On 12 June, I received an email from Transportstyrelsen confirming that they had received my appeal and that I should count on approximately 5-6 weeks for them to process it and come back with a decision. When I checked in with them on the progress on the 10th of July, I instantly received an out of office message to contact them again upon return from vacation on the 22nd. That day I then received an update that as part of the process they were contacting TÜV for more information, that they apparently hadn’t received it yet and therefore couldn’t complete my appeal.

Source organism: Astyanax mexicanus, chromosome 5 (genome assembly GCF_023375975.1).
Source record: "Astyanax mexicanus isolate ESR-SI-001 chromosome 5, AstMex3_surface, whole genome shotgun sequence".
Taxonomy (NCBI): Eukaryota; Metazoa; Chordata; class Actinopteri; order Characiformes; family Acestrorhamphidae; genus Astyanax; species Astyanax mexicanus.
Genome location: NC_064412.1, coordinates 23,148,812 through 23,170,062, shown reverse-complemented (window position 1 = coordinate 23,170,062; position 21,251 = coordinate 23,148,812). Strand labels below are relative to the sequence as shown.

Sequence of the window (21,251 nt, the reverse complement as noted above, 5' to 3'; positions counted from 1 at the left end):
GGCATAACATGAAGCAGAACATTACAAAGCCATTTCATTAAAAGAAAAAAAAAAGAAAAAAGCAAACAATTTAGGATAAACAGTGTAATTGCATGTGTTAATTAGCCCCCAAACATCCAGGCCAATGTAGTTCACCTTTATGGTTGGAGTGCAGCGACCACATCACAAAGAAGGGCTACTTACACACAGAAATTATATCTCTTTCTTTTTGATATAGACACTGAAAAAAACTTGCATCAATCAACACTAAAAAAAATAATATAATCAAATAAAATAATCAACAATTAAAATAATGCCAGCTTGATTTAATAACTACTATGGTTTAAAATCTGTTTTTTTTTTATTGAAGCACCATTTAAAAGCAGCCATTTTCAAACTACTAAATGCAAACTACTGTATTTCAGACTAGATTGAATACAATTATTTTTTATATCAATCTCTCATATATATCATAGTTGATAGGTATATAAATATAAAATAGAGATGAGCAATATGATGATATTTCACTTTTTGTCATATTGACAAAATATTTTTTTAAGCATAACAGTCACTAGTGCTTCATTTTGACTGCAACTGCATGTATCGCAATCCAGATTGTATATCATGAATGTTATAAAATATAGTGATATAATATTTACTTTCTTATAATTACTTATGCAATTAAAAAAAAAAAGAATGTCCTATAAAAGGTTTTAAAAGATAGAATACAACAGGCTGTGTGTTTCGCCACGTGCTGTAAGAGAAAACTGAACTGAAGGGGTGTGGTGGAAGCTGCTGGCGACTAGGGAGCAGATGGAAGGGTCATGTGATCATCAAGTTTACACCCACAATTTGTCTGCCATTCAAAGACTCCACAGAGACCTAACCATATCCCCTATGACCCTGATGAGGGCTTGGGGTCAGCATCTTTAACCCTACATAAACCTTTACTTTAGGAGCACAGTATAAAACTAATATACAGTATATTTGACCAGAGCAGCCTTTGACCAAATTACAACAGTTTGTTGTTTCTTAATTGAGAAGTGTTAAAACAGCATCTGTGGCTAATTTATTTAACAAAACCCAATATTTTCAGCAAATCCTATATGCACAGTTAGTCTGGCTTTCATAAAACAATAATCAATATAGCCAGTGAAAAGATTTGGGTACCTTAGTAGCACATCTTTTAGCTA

I responded that I didn’t understand why additional information from TÜV was required as it in my opinion wasn’t required in my case. I didn’t receive a reply on my question and requested them to send me all the relevant documents pertaining to my appeal (as Transportstyrelsen is a governmental organization, I have the right to get these). The next day I received an email with PDF copies of the documents to date. Besides a copy the request for information they had emailed to Germany on 27 June, I finally got access to the mysterious notice that had caused all the issues with Carspect, YBB and Bilprovningen. I became speechless when I read the headline:”This is a test vehicle that has been incorrectly registered in Germany”. Speechless because this wording doesn’t really provide room for inspection agencies to deviate and to see this as “just an opinion” but for two more fundamental reasons: 1) there are no stipulations in Swedish or EU legislation/directives that prevent test vehicles from getting permanently registered and 2) Sweden was in indeed rejecting the registration papers from another EU member state.